Faculty Author Type

Current Faculty [Emma Cunliffe]

Document Type

Working Paper

Publication Date



transcripts; court records; criminal process; legal knowledge; fact determination; court reporters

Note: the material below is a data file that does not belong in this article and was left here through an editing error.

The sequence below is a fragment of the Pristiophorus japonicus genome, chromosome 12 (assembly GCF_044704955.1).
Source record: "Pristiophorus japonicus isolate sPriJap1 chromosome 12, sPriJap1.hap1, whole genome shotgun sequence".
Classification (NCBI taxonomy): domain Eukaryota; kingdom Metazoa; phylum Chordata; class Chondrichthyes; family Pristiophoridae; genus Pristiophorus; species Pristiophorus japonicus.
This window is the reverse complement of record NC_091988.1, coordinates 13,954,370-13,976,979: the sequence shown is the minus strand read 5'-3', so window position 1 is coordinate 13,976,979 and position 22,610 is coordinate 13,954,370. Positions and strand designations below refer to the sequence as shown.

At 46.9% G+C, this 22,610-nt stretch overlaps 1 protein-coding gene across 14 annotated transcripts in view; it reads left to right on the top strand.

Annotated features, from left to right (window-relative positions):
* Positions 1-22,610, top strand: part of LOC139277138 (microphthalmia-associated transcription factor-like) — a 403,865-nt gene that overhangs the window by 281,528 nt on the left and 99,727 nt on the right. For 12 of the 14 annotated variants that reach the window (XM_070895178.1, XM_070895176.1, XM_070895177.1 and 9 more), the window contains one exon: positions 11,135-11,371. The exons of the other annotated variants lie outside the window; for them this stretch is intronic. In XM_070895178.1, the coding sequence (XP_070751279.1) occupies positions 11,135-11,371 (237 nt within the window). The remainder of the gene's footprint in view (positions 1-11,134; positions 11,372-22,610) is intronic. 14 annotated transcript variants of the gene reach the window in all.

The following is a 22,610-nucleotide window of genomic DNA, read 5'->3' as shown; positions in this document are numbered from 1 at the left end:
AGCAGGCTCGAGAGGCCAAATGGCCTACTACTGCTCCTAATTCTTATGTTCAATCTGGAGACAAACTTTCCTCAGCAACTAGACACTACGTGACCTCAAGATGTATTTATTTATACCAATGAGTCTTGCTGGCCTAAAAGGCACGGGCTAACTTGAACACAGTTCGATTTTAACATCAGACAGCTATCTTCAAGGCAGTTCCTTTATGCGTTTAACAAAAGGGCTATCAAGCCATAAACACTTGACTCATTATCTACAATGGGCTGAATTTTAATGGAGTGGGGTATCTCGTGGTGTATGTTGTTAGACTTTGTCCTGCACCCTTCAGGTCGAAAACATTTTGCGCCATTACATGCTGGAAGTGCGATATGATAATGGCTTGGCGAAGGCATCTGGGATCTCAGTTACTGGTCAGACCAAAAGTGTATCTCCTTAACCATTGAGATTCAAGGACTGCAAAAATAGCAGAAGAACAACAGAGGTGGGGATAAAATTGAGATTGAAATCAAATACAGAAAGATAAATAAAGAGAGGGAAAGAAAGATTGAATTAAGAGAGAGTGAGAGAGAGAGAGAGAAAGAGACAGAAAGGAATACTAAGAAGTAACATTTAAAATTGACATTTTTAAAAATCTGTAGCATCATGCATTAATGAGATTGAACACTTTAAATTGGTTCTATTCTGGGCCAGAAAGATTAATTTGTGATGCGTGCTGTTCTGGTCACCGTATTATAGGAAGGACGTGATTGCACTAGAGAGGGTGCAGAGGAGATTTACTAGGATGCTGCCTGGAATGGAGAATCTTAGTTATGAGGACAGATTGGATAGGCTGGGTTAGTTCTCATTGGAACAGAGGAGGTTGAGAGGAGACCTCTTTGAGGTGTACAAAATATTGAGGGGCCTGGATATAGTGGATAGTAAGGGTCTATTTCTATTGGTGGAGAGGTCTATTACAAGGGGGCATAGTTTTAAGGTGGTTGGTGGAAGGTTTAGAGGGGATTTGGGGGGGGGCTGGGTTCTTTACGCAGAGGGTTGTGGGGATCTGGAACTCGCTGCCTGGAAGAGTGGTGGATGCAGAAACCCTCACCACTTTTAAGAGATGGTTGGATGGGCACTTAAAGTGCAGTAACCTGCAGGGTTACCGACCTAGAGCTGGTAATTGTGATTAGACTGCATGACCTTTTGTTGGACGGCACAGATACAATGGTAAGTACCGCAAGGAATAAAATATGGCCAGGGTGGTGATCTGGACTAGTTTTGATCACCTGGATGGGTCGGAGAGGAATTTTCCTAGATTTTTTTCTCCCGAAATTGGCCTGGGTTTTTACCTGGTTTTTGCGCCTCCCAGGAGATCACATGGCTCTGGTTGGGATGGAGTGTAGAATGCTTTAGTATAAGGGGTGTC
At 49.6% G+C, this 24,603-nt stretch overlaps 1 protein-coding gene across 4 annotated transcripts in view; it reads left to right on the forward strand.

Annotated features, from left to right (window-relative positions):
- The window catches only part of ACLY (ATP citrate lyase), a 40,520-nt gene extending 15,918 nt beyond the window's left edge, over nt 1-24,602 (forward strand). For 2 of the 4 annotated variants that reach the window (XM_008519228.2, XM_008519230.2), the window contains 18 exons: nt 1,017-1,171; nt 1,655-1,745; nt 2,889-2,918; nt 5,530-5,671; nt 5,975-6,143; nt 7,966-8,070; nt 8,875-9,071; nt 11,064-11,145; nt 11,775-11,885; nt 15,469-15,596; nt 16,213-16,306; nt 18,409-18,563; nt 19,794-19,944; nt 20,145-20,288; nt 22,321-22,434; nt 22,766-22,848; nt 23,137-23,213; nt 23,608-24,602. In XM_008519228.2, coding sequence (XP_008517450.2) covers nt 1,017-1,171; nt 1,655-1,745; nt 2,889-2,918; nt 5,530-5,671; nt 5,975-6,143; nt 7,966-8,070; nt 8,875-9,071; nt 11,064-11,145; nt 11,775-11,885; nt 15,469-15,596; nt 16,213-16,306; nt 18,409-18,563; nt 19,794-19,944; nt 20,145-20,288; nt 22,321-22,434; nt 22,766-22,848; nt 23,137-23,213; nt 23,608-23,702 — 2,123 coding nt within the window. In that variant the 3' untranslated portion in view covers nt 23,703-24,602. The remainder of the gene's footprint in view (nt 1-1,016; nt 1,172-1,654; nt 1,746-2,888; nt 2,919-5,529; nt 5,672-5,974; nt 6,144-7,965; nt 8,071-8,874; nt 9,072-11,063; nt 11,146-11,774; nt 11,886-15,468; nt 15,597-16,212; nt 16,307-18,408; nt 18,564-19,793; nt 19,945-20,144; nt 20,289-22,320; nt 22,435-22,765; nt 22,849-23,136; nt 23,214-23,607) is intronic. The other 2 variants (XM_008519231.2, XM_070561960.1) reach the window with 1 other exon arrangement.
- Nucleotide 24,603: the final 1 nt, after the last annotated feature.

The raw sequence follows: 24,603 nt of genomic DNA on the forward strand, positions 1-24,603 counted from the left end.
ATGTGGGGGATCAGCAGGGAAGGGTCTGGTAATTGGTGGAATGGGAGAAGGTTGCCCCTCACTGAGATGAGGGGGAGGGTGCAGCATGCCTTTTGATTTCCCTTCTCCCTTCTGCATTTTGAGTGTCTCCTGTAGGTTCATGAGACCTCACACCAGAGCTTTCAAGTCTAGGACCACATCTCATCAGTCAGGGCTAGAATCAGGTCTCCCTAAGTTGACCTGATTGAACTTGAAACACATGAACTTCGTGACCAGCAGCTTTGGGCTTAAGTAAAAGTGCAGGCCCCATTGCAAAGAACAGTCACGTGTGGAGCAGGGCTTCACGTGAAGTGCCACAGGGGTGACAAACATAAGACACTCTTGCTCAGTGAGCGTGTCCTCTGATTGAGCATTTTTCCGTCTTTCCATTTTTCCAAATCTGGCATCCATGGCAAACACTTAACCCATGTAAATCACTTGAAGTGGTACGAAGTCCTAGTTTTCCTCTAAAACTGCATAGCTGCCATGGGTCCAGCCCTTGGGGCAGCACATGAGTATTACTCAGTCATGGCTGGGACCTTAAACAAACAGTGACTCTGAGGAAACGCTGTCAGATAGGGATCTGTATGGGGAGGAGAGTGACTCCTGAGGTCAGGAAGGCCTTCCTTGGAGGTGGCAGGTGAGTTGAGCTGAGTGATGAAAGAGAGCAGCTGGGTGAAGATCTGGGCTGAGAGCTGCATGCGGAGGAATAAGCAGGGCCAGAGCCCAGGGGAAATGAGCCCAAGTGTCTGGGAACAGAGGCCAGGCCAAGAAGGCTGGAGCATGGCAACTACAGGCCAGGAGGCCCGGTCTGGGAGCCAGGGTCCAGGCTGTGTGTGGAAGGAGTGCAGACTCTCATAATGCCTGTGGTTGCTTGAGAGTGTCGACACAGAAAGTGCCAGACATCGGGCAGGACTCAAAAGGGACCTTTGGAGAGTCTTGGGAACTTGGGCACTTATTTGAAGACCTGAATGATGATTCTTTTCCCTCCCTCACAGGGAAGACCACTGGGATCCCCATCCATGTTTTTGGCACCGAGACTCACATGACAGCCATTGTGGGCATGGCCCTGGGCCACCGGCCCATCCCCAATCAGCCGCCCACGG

Austin Sarat has described legal understandings of the transcript as “the verbatim record of a present soon to become past, a mirror/a record/a voice machine in which the “author” exercises no authorial presence.” In this paper I argue that when seeing a transcript as an authorless mirror of court proceedings, lawyers and socio-legal scholars risk overlooking the ways in which the technology of transcripts influences the record that is produced. Paying attention to the laws and practices governing transcript production allows those who engage in transcript research to appreciate how the transcript is defined in relation to the spoken proceedings it purports to represent even while the act of representation alters those proceedings. In this paper, I interrogate the terms on which legal transcripts act as memory’s handmaiden. While the work discussed in section two shows the power of transcript research to unearth hidden memories, I suggest that socio-legal scholarship has occasionally failed to pay regard to transcripts’ limitations. Overlooking these constraints can lead a researcher to falsely believe that she understands and is able to empathise with the person whose stories she recounts. The methodology I propose in section three for reading and writing about transcripts builds on the predominantly Foucauldian work of other socio-legal scholars in this area using insights from the work of Jacques Derrida and Dorothy E. Smith. In the second part of section three of this paper, I explain the process by which transcripts are produced and suggest some ways in which understanding the relation between the written transcript and the court proceeding allows one to read these transcripts more effectively. The paper concludes by repositioning the transcript as a socially-produced record of a process (a court proceeding) that is both quintessentially legal and saturated with the conditions of its production. Understanding transcripts in this way allows one to read transcripts critically, with an eye to what they contain and a concern to unearth what they might efface.



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